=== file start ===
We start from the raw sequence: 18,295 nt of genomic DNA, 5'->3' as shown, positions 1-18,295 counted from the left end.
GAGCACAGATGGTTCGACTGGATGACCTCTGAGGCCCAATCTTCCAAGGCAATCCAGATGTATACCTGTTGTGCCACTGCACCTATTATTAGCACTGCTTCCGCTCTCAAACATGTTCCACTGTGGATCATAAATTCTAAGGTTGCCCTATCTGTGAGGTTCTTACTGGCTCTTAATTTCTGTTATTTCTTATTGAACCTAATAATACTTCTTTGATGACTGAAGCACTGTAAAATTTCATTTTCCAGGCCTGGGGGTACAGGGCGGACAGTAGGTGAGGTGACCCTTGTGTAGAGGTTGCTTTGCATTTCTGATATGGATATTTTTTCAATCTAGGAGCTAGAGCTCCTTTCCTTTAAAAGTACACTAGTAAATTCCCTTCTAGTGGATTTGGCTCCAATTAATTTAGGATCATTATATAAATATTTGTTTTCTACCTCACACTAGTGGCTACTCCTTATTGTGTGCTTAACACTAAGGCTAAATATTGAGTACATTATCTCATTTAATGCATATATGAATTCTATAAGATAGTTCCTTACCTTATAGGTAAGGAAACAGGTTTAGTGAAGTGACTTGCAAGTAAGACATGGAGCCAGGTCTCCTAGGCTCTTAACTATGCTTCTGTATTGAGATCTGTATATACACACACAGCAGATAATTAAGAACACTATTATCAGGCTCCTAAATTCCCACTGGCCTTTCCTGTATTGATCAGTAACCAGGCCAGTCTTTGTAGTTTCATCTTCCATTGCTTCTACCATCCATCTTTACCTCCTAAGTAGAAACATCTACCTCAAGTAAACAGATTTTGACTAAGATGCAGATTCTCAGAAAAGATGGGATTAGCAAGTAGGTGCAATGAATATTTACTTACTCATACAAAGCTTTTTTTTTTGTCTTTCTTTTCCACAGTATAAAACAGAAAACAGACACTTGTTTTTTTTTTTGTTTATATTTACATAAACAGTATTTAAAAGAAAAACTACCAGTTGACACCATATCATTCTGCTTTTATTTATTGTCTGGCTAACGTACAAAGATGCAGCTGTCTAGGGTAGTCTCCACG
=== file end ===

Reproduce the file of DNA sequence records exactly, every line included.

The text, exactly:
We start from the raw sequence: 18,295 nt of genomic DNA, 5'->3' as shown, positions 1-18,295 counted from the left end.
GAGCACAGATGGTTCGACTGGATGACCTCTGAGGCCCAATCTTCCAAGGCAATCCAGATGTATACCTGTTGTGCCACTGCACCTATTATTAGCACTGCTTCCGCTCTCAAACATGTTCCACTGTGGATCATAAATTCTAAGGTTGCCCTATCTGTGAGGTTCTTACTGGCTCTTAATTTCTGTTATTTCTTATTGAACCTAATAATACTTCTTTGATGACTGAAGCACTGTAAAATTTCATTTTCCAGGCCTGGGGGTACAGGGCGGACAGTAGGTGAGGTGACCCTTGTGTAGAGGTTGCTTTGCATTTCTGATATGGATATTTTTTCAATCTAGGAGCTAGAGCTCCTTTCCTTTAAAAGTACACTAGTAAATTCCCTTCTAGTGGATTTGGCTCCAATTAATTTAGGATCATTATATAAATATTTGTTTTCTACCTCACACTAGTGGCTACTCCTTATTGTGTGCTTAACACTAAGGCTAAATATTGAGTACATTATCTCATTTAATGCATATATGAATTCTATAAGATAGTTCCTTACCTTATAGGTAAGGAAACAGGTTTAGTGAAGTGACTTGCAAGTAAGACATGGAGCCAGGTCTCCTAGGCTCTTAACTATGCTTCTGTATTGAGATCTGTATATACACACACAGCAGATAATTAAGAACACTATTATCAGGCTCCTAAATTCCCACTGGCCTTTCCTGTATTGATCAGTAACCAGGCCAGTCTTTGTAGTTTCATCTTCCATTGCTTCTACCATCCATCTTTACCTCCTAAGTAGAAACATCTACCTCAAGTAAACAGATTTTGACTAAGATGCAGATTCTCAGAAAAGATGGGATTAGCAAGTAGGTGCAATGAATATTTACTTACTCATACAAAGCTTTTTTTTTTGTCTTTCTTTTCCACAGTATAAAACAGAAAACAGACACTTGTTTTTTTTTTTGTTTATATTTACATAAACAGTATTTAAAAGAAAAACTACCAGTTGACACCATATCATTCTGCTTTTATTTATTGTCTGGCTAACGTACAAAGATGCAGCTGTCTAGGGTAGTCTCCACG